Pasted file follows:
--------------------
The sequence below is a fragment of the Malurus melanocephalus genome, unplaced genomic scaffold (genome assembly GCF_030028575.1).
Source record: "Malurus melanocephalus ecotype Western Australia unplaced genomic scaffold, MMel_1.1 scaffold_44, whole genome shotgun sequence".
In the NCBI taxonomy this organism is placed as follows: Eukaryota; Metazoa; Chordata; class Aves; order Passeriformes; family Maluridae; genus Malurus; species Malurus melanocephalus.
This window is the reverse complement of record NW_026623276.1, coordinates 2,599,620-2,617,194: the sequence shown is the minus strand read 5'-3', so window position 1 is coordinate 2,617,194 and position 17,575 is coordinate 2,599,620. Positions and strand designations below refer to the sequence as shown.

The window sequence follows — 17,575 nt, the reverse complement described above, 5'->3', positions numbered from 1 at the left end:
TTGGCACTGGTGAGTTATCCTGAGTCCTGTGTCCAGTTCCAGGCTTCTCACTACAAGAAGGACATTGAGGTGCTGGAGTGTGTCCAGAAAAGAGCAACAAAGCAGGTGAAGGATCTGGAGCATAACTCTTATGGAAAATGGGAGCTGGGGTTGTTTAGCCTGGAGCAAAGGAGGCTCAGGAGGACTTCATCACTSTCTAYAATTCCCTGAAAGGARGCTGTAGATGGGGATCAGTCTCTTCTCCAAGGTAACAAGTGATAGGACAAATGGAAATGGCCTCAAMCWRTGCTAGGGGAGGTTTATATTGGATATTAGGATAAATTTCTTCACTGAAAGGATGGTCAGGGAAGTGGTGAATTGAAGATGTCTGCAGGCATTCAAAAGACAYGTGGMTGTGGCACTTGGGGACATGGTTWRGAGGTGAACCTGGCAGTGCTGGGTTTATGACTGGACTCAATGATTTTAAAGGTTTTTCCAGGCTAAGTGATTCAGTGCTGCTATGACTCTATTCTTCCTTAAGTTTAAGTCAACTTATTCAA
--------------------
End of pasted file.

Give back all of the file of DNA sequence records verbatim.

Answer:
The sequence below is a fragment of the Malurus melanocephalus genome, unplaced genomic scaffold (genome assembly GCF_030028575.1).
Source record: "Malurus melanocephalus ecotype Western Australia unplaced genomic scaffold, MMel_1.1 scaffold_44, whole genome shotgun sequence".
In the NCBI taxonomy this organism is placed as follows: Eukaryota; Metazoa; Chordata; class Aves; order Passeriformes; family Maluridae; genus Malurus; species Malurus melanocephalus.
This window is the reverse complement of record NW_026623276.1, coordinates 2,599,620-2,617,194: the sequence shown is the minus strand read 5'-3', so window position 1 is coordinate 2,617,194 and position 17,575 is coordinate 2,599,620. Positions and strand designations below refer to the sequence as shown.

The window sequence follows — 17,575 nt, the reverse complement described above, 5'->3', positions numbered from 1 at the left end:
TTGGCACTGGTGAGTTATCCTGAGTCCTGTGTCCAGTTCCAGGCTTCTCACTACAAGAAGGACATTGAGGTGCTGGAGTGTGTCCAGAAAAGAGCAACAAAGCAGGTGAAGGATCTGGAGCATAACTCTTATGGAAAATGGGAGCTGGGGTTGTTTAGCCTGGAGCAAAGGAGGCTCAGGAGGACTTCATCACTSTCTAYAATTCCCTGAAAGGARGCTGTAGATGGGGATCAGTCTCTTCTCCAAGGTAACAAGTGATAGGACAAATGGAAATGGCCTCAAMCWRTGCTAGGGGAGGTTTATATTGGATATTAGGATAAATTTCTTCACTGAAAGGATGGTCAGGGAAGTGGTGAATTGAAGATGTCTGCAGGCATTCAAAAGACAYGTGGMTGTGGCACTTGGGGACATGGTTWRGAGGTGAACCTGGCAGTGCTGGGTTTATGACTGGACTCAATGATTTTAAAGGTTTTTCCAGGCTAAGTGATTCAGTGCTGCTATGACTCTATTCTTCCTTAAGTTTAAGTCAACTTATTCAA